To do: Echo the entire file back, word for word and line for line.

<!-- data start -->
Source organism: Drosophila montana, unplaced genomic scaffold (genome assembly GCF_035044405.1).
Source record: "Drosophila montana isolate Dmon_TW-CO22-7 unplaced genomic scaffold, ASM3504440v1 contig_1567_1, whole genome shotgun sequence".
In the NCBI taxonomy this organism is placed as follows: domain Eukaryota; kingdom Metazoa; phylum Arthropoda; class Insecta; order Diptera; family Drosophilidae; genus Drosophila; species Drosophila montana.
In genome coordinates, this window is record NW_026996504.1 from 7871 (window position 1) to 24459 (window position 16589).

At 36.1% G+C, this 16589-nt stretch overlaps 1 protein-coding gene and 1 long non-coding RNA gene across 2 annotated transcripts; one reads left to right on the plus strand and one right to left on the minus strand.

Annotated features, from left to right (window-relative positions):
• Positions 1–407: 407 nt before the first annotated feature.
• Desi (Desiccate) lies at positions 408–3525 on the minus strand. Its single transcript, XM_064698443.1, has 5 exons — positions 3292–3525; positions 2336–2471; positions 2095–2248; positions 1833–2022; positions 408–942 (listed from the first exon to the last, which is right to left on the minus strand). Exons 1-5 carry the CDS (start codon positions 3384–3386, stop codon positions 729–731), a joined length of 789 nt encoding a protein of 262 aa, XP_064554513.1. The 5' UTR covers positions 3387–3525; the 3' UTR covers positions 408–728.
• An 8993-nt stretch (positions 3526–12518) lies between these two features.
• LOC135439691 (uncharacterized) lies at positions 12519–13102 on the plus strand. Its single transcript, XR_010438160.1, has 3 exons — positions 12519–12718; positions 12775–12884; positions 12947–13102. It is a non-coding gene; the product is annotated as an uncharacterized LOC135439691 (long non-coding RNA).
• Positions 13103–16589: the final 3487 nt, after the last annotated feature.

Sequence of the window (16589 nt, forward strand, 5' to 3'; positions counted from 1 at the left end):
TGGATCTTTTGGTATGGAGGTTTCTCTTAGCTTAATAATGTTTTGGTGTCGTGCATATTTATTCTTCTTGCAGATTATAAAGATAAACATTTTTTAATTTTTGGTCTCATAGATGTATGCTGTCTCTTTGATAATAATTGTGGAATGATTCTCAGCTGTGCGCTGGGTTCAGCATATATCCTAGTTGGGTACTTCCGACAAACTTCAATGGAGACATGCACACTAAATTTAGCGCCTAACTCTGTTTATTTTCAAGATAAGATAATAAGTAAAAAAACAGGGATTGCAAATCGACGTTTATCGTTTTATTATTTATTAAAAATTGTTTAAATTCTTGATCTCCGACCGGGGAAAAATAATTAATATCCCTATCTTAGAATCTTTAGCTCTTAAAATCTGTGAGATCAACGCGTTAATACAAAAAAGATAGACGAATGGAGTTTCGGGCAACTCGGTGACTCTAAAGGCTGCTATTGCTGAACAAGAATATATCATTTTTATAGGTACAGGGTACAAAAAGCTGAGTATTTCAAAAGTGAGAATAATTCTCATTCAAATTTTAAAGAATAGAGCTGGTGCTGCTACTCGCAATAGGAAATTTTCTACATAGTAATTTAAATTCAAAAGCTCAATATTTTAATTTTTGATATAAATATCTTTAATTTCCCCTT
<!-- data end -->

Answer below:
Source organism: Drosophila montana, unplaced genomic scaffold (genome assembly GCF_035044405.1).
Source record: "Drosophila montana isolate Dmon_TW-CO22-7 unplaced genomic scaffold, ASM3504440v1 contig_1567_1, whole genome shotgun sequence".
In the NCBI taxonomy this organism is placed as follows: domain Eukaryota; kingdom Metazoa; phylum Arthropoda; class Insecta; order Diptera; family Drosophilidae; genus Drosophila; species Drosophila montana.
In genome coordinates, this window is record NW_026996504.1 from 7871 (window position 1) to 24459 (window position 16589).

At 36.1% G+C, this 16589-nt stretch overlaps 1 protein-coding gene and 1 long non-coding RNA gene across 2 annotated transcripts; one reads left to right on the plus strand and one right to left on the minus strand.

Annotated features, from left to right (window-relative positions):
• Positions 1–407: 407 nt before the first annotated feature.
• Desi (Desiccate) lies at positions 408–3525 on the minus strand. Its single transcript, XM_064698443.1, has 5 exons — positions 3292–3525; positions 2336–2471; positions 2095–2248; positions 1833–2022; positions 408–942 (listed from the first exon to the last, which is right to left on the minus strand). Exons 1-5 carry the CDS (start codon positions 3384–3386, stop codon positions 729–731), a joined length of 789 nt encoding a protein of 262 aa, XP_064554513.1. The 5' UTR covers positions 3387–3525; the 3' UTR covers positions 408–728.
• An 8993-nt stretch (positions 3526–12518) lies between these two features.
• LOC135439691 (uncharacterized) lies at positions 12519–13102 on the plus strand. Its single transcript, XR_010438160.1, has 3 exons — positions 12519–12718; positions 12775–12884; positions 12947–13102. It is a non-coding gene; the product is annotated as an uncharacterized LOC135439691 (long non-coding RNA).
• Positions 13103–16589: the final 3487 nt, after the last annotated feature.

Sequence of the window (16589 nt, forward strand, 5' to 3'; positions counted from 1 at the left end):
TGGATCTTTTGGTATGGAGGTTTCTCTTAGCTTAATAATGTTTTGGTGTCGTGCATATTTATTCTTCTTGCAGATTATAAAGATAAACATTTTTTAATTTTTGGTCTCATAGATGTATGCTGTCTCTTTGATAATAATTGTGGAATGATTCTCAGCTGTGCGCTGGGTTCAGCATATATCCTAGTTGGGTACTTCCGACAAACTTCAATGGAGACATGCACACTAAATTTAGCGCCTAACTCTGTTTATTTTCAAGATAAGATAATAAGTAAAAAAACAGGGATTGCAAATCGACGTTTATCGTTTTATTATTTATTAAAAATTGTTTAAATTCTTGATCTCCGACCGGGGAAAAATAATTAATATCCCTATCTTAGAATCTTTAGCTCTTAAAATCTGTGAGATCAACGCGTTAATACAAAAAAGATAGACGAATGGAGTTTCGGGCAACTCGGTGACTCTAAAGGCTGCTATTGCTGAACAAGAATATATCATTTTTATAGGTACAGGGTACAAAAAGCTGAGTATTTCAAAAGTGAGAATAATTCTCATTCAAATTTTAAAGAATAGAGCTGGTGCTGCTACTCGCAATAGGAAATTTTCTACATAGTAATTTAAATTCAAAAGCTCAATATTTTAATTTTTGATATAAATATCTTTAATTTCCCCTT